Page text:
pc articles

Weekend Open Forum: What's the oldest part in your PC?

Weekend Open Forum: What's the oldest part in your PC?

Although most of us upgrade our systems regularly, it's generally uncommon to replace every single component -- even for a fresh build. Instead, parts less crucial to daily performance such as optical drives, bulk storage, cases or even power supplies are recycled over the years...

Weekend tech reading: Why the PC still matters

Weekend tech reading: Why the PC still matters

Many, including Apple's Tim Cook and Steve Jobs before him, believe that we're entering a "Post-PC era" where smartphones, tablets and cloud-powered thin clients like Google's Chromebooks will eliminate traditional computers. Sales numbers seem to...

Dell: We're no longer a PC company

Dell: We're no longer a PC company

Dell says it no longer sees its business as one that manufacturers and sells PCs but rather as an IT solutions company focusing more on the enterprise market. The claim follows the firm’s publishing of its full-year financials, which showed a growth in…
PARC: How Xerox contributed to the first laser printer, GUI, ethernet and other mainstream technologies

PARC: How Xerox contributed to the first laser printer, GUI, ethernet and other mainstream technologies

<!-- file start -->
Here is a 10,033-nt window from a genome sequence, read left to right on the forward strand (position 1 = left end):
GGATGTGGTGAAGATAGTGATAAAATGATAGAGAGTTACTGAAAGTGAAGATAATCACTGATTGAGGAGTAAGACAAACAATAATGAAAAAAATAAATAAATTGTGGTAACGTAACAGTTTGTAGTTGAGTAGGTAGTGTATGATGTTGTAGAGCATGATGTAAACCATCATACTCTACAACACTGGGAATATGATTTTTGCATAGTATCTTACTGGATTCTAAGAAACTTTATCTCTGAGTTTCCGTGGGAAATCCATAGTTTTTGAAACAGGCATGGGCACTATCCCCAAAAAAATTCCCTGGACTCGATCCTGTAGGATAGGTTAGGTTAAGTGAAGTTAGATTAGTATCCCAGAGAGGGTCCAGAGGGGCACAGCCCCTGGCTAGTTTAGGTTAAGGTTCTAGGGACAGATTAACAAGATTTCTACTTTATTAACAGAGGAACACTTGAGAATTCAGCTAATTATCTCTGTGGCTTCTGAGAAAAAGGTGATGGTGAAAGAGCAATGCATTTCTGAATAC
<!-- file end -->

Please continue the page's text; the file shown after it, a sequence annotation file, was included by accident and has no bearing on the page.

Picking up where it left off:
Launched in 1970, Xerox's PARC has played an instrumental role in the engineering of laser printing and many of the technologies that compose the PC you're reading this on: ethernet, the mouse, graphical user interface, among others.

However despite its vast industry contributions, the group has been criticized for failing to capitalize on its many innovations. While some of our older readers might be familiar with the prolific Palo Alto Research Center, we think its accomplishments have largely escaped the younger tech crowd. We'd like to take a few minutes to give credit where credit's due.

Building the perfect ultrabook and where PC makers are wrong

Editorial It appears as though we're just now arriving to that sweet spot where fewer compromises can be made to build fast and svelte machines that are budget-friendly, all at the same time. However, it's easy to miss what a true next-generation ultraportable notebook should be.

Manufacturers are short-sighted if they only focus on building fast machines that weigh 3 pounds or less, without putting design and user experience at the core of their future developments. Here are some key aspects where I believe PC makers should focus and where some are already failing on their first try to deliver a killer ultrabook.